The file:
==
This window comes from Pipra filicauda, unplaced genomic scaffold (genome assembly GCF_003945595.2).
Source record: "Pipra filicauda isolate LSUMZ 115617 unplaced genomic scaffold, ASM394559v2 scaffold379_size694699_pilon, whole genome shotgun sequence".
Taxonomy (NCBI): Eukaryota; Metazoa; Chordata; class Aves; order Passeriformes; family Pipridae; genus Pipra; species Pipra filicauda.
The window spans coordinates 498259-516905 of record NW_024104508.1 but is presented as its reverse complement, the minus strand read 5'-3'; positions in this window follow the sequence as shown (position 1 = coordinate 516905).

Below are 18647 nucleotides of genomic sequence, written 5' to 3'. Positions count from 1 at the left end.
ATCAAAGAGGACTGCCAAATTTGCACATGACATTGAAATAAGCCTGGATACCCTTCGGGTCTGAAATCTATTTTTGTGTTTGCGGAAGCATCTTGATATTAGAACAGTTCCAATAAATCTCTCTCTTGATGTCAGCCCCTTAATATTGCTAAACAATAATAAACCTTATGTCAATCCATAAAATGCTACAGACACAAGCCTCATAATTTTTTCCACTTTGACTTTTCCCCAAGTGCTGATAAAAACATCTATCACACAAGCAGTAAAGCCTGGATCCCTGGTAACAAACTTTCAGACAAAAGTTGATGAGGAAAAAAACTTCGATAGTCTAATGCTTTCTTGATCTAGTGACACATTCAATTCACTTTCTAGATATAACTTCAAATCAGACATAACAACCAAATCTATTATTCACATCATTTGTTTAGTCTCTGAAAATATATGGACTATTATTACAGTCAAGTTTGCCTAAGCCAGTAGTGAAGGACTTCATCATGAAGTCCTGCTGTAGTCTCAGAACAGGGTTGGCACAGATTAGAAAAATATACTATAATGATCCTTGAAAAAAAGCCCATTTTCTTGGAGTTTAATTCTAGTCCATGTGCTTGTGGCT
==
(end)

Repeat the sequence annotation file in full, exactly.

This window comes from Pipra filicauda, unplaced genomic scaffold (genome assembly GCF_003945595.2).
Source record: "Pipra filicauda isolate LSUMZ 115617 unplaced genomic scaffold, ASM394559v2 scaffold379_size694699_pilon, whole genome shotgun sequence".
Taxonomy (NCBI): Eukaryota; Metazoa; Chordata; class Aves; order Passeriformes; family Pipridae; genus Pipra; species Pipra filicauda.
The window spans coordinates 498259-516905 of record NW_024104508.1 but is presented as its reverse complement, the minus strand read 5'-3'; positions in this window follow the sequence as shown (position 1 = coordinate 516905).

Below are 18647 nucleotides of genomic sequence, written 5' to 3'. Positions count from 1 at the left end.
ATCAAAGAGGACTGCCAAATTTGCACATGACATTGAAATAAGCCTGGATACCCTTCGGGTCTGAAATCTATTTTTGTGTTTGCGGAAGCATCTTGATATTAGAACAGTTCCAATAAATCTCTCTCTTGATGTCAGCCCCTTAATATTGCTAAACAATAATAAACCTTATGTCAATCCATAAAATGCTACAGACACAAGCCTCATAATTTTTTCCACTTTGACTTTTCCCCAAGTGCTGATAAAAACATCTATCACACAAGCAGTAAAGCCTGGATCCCTGGTAACAAACTTTCAGACAAAAGTTGATGAGGAAAAAAACTTCGATAGTCTAATGCTTTCTTGATCTAGTGACACATTCAATTCACTTTCTAGATATAACTTCAAATCAGACATAACAACCAAATCTATTATTCACATCATTTGTTTAGTCTCTGAAAATATATGGACTATTATTACAGTCAAGTTTGCCTAAGCCAGTAGTGAAGGACTTCATCATGAAGTCCTGCTGTAGTCTCAGAACAGGGTTGGCACAGATTAGAAAAATATACTATAATGATCCTTGAAAAAAAGCCCATTTTCTTGGAGTTTAATTCTAGTCCATGTGCTTGTGGCT